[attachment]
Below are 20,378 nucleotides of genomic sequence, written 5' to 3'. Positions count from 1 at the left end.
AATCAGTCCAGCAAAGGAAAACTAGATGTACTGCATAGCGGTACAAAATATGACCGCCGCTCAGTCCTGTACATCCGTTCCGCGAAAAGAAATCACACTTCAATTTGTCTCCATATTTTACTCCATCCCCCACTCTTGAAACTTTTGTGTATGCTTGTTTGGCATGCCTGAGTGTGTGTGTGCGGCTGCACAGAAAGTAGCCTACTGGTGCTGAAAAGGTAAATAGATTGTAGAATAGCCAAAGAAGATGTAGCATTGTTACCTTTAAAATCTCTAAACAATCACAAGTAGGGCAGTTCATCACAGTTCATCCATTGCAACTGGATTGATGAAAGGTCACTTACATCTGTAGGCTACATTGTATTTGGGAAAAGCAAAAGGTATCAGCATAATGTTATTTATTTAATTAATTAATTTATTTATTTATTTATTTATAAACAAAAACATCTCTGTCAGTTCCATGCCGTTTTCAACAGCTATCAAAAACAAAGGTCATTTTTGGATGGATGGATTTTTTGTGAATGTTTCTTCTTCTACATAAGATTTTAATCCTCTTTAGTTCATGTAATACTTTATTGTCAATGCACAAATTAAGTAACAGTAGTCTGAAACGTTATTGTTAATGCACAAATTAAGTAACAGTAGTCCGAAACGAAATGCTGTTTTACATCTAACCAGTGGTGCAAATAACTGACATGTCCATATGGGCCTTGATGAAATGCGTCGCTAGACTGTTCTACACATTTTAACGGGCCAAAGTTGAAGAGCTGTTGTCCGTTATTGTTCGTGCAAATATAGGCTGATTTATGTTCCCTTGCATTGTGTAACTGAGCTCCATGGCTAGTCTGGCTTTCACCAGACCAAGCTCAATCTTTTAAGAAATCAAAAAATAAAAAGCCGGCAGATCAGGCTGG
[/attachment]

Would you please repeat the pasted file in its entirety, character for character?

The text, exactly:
Below are 20,378 nucleotides of genomic sequence, written 5' to 3'. Positions count from 1 at the left end.
AATCAGTCCAGCAAAGGAAAACTAGATGTACTGCATAGCGGTACAAAATATGACCGCCGCTCAGTCCTGTACATCCGTTCCGCGAAAAGAAATCACACTTCAATTTGTCTCCATATTTTACTCCATCCCCCACTCTTGAAACTTTTGTGTATGCTTGTTTGGCATGCCTGAGTGTGTGTGTGCGGCTGCACAGAAAGTAGCCTACTGGTGCTGAAAAGGTAAATAGATTGTAGAATAGCCAAAGAAGATGTAGCATTGTTACCTTTAAAATCTCTAAACAATCACAAGTAGGGCAGTTCATCACAGTTCATCCATTGCAACTGGATTGATGAAAGGTCACTTACATCTGTAGGCTACATTGTATTTGGGAAAAGCAAAAGGTATCAGCATAATGTTATTTATTTAATTAATTAATTTATTTATTTATTTATTTATAAACAAAAACATCTCTGTCAGTTCCATGCCGTTTTCAACAGCTATCAAAAACAAAGGTCATTTTTGGATGGATGGATTTTTTGTGAATGTTTCTTCTTCTACATAAGATTTTAATCCTCTTTAGTTCATGTAATACTTTATTGTCAATGCACAAATTAAGTAACAGTAGTCTGAAACGTTATTGTTAATGCACAAATTAAGTAACAGTAGTCCGAAACGAAATGCTGTTTTACATCTAACCAGTGGTGCAAATAACTGACATGTCCATATGGGCCTTGATGAAATGCGTCGCTAGACTGTTCTACACATTTTAACGGGCCAAAGTTGAAGAGCTGTTGTCCGTTATTGTTCGTGCAAATATAGGCTGATTTATGTTCCCTTGCATTGTGTAACTGAGCTCCATGGCTAGTCTGGCTTTCACCAGACCAAGCTCAATCTTTTAAGAAATCAAAAAATAAAAAGCCGGCAGATCAGGCTGG